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There are several methods used to diagnose H. pylori. These include:
Blood Antibody Tests
A small sample of blood is drawn and sent to a laboratory for analysis. Blood tests, however, detect past infections in addition to currently active ones. This means a positive result from a blood test may not necessarily indicate that you are currently infected; only that you may have been infected in the past. A false positive result can sometimes lead to unnecessary treatment.
A tube equipped with a miniature camera is inserted into through the mouth, down the esophagus, and into the stomach. Tissue samples, taken from a few places on the lining of your stomach, are extracted for analysis. Endoscopy is rarely done to test for H. pylori alone, but it is used to identify or rule out other illnesses, such as stomach inflammation and cancer. The procedure is invasive, requires a local anesthetic, and often requires patient downtime of up to a full day.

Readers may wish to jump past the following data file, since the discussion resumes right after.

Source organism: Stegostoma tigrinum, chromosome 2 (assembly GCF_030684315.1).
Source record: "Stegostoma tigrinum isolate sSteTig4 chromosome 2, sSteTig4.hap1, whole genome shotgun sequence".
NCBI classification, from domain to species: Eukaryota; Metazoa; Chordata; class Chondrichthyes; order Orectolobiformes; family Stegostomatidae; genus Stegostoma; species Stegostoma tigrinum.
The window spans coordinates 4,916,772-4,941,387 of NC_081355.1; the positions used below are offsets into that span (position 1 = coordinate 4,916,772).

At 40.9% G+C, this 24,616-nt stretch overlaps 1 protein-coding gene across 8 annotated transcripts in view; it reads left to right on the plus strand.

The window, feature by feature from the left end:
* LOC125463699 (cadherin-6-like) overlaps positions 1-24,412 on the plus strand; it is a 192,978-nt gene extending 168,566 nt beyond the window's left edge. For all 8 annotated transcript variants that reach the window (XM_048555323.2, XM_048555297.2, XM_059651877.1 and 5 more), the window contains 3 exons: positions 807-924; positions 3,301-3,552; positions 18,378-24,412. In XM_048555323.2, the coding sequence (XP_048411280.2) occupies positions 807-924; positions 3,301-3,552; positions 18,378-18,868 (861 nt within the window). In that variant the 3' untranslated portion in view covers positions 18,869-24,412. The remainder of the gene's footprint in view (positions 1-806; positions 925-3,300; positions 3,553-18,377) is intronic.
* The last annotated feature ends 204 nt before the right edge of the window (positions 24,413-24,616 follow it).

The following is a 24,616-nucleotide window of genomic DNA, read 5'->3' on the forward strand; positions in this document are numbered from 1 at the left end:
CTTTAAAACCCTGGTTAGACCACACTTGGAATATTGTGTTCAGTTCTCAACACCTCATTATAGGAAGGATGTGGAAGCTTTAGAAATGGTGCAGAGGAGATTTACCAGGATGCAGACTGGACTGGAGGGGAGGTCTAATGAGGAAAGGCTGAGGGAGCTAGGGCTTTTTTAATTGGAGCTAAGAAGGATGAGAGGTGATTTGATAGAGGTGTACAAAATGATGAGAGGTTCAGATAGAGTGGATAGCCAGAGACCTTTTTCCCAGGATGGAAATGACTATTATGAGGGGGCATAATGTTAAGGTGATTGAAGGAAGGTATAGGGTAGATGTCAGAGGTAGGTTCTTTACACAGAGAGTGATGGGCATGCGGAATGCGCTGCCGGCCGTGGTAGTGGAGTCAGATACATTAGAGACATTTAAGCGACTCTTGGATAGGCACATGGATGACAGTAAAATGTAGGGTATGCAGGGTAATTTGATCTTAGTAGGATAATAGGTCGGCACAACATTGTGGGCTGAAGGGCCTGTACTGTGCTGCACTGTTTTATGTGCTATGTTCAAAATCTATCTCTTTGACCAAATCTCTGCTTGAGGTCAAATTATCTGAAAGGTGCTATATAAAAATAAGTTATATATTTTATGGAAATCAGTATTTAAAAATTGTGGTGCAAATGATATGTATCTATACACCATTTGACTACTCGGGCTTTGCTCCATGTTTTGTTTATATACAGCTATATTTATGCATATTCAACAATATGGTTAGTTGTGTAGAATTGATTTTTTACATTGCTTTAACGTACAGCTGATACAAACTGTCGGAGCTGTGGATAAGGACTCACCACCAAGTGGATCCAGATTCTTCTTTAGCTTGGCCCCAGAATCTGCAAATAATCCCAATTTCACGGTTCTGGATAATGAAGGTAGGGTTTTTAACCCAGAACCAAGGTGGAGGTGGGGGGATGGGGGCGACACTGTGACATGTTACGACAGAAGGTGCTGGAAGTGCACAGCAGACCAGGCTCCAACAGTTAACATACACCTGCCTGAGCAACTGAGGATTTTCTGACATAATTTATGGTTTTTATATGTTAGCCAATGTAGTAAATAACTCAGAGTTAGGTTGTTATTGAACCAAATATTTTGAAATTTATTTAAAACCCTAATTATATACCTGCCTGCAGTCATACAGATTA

Urea Breath Test (UBT)
This non-invasive method for diagnosing H. pylori infection, as well as for follow-up testing after treatment is recommended by the American College of Gastroenterology, American Academy of Family Physicians, and the American Gastroenterological Association. The patient drinks a solution containing 13C or 14C-marked agent. If H. pylori is present, 13C02- or 14C02 will be released into the bloodstream and carried to the lungs, where it can be detected in the patient’s breath. Special equipment analyzes the exhaled sample to determine if H. pylori infection is present.
Stool Antigen Test
This laboratory test can detect foreign proteins (antigens) in a stool sample, including those that are associated with Helicobacter pylori infection. Stool samples are unpleasant and inconvenient. In addition, results are not immediately known, and require a subsequent visit to the physician.